The other night my wife and I went out to visit my mom. While we were there the ladies started talking about the length of my beard. They said things such as, “I think he would look better with it shorter,” and “he should cut at least 3 inches off of it.” I shared my feelings about wanting to pay homage to my Viking ancestors by letting my beard grow. My mom wasn’t having any of that. She told us of a man she knows who has been training my nephew with weight lifting, (so you know, this guy is buff and much stronger than I am). She said that he has a long beard, but that it grows in straight and looks good. She said mine just looks like a hobo.
A hobo, I thought to myself, “well I am the best-dressed hobo she has ever seen.” The rest of the conversation could have been in Greek for all I know. Because all I thought about was, “my mom thinks I am a hobo.” I have 3 degrees, a license to practice psychotherapy, a successful private practice, an awesome dog, the best wife in the world and five great kids. I shouldn’t have allowed her hobo comment to bug me. I should have some self-respect and some self-esteem. I couldn’t shake that thought. Then I wondered, “if I was so affected, I wonder how much the things I say to my kids affect them.” I got worried. My mind ran through the past several interactions between myself and my kids and my worry became fear. Have I done the same thing to my kids that my mom did to me?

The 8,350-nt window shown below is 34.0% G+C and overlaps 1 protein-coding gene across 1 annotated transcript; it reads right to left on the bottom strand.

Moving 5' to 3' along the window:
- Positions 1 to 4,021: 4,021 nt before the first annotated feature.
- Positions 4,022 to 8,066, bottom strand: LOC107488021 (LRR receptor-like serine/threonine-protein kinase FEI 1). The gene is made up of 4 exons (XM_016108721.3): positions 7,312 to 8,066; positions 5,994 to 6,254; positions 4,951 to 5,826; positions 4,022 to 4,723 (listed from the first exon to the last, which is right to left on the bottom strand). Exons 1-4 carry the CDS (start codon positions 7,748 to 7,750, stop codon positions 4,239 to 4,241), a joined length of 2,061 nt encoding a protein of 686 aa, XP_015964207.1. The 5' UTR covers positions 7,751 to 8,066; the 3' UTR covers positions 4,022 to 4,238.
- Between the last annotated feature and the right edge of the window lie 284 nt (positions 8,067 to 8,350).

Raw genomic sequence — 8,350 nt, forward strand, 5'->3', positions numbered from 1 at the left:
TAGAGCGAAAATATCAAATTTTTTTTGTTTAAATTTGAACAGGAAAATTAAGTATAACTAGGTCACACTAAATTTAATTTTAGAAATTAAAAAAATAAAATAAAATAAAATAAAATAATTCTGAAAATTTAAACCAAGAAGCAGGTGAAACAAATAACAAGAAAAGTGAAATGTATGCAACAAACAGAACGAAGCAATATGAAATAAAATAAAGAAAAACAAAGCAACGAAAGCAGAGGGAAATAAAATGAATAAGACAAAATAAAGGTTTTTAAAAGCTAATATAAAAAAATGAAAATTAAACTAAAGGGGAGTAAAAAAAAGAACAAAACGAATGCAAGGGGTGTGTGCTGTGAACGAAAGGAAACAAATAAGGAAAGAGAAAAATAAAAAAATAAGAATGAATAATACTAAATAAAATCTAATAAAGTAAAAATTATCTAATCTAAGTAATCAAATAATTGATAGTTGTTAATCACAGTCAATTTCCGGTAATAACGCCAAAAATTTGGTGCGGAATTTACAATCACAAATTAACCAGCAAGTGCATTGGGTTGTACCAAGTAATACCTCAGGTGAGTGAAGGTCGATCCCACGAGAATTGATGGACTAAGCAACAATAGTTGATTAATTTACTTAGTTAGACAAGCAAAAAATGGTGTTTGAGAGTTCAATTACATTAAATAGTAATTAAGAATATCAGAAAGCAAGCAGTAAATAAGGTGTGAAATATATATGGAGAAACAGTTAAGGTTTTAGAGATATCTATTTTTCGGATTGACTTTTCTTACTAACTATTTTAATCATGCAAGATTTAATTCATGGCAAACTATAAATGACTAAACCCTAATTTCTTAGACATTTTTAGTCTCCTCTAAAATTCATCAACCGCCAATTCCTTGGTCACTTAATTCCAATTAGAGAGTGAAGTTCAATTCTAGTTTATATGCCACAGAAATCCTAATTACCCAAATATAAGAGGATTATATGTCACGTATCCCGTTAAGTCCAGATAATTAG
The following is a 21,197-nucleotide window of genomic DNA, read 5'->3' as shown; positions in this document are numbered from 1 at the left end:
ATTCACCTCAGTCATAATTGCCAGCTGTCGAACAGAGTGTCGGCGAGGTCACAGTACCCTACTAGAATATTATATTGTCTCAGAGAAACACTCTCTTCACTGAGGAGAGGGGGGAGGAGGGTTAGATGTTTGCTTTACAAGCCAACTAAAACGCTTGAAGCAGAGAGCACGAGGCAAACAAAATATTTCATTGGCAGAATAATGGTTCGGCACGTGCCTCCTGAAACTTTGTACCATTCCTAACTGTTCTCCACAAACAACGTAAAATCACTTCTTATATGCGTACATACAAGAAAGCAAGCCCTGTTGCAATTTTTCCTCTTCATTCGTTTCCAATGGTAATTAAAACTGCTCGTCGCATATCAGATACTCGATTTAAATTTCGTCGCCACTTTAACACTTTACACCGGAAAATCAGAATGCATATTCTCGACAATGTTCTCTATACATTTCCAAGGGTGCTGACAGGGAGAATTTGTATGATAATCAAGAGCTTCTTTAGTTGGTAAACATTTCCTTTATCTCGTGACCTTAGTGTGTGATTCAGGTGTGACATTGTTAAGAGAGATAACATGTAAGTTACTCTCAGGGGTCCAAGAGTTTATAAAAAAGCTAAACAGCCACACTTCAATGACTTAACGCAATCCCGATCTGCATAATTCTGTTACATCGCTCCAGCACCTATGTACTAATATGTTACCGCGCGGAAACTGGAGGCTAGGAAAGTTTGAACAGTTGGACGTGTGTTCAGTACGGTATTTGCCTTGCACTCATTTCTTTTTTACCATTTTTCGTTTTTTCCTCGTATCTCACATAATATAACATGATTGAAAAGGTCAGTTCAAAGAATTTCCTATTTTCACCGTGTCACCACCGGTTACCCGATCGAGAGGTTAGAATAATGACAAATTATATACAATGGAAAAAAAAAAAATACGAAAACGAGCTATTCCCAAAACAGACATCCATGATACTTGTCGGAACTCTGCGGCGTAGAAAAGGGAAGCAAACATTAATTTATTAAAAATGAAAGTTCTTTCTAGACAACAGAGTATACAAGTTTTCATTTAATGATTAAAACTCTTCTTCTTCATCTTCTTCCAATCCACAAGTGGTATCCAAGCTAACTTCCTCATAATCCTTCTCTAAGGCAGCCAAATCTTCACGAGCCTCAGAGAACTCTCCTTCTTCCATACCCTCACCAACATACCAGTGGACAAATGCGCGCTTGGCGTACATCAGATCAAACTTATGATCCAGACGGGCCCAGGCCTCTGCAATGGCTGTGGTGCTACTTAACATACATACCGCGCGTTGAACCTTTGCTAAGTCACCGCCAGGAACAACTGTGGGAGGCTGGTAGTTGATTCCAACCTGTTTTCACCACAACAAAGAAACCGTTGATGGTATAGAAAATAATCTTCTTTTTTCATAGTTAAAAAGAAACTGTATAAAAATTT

Don’t get me wrong I know my mom loves me. She has done so much for me that I will never be able to thank her for it or pay her back in a million years.
I put on my therapist hat and decided to figure out a better way to talk to my kids so they don’t inadvertently feel like hobos. It dawned on me that I already knew what to do I just needed to put my knowledge into practice.
One of the ways to give a potentially negative comment or should we say a carefully thought out constructive criticism is the compliment sandwich. This is where you give a compliment (the bread), followed by the bad news or the constructive criticism (the meat) and top it off with another compliment (the last slice of bread). This is not to be confused with the “but sandwich,” this is a completely different thing where you give a small compliment and then a big “but,” and commence with verbally thrashing the individual. This happens a lot in the corporate or even the production world.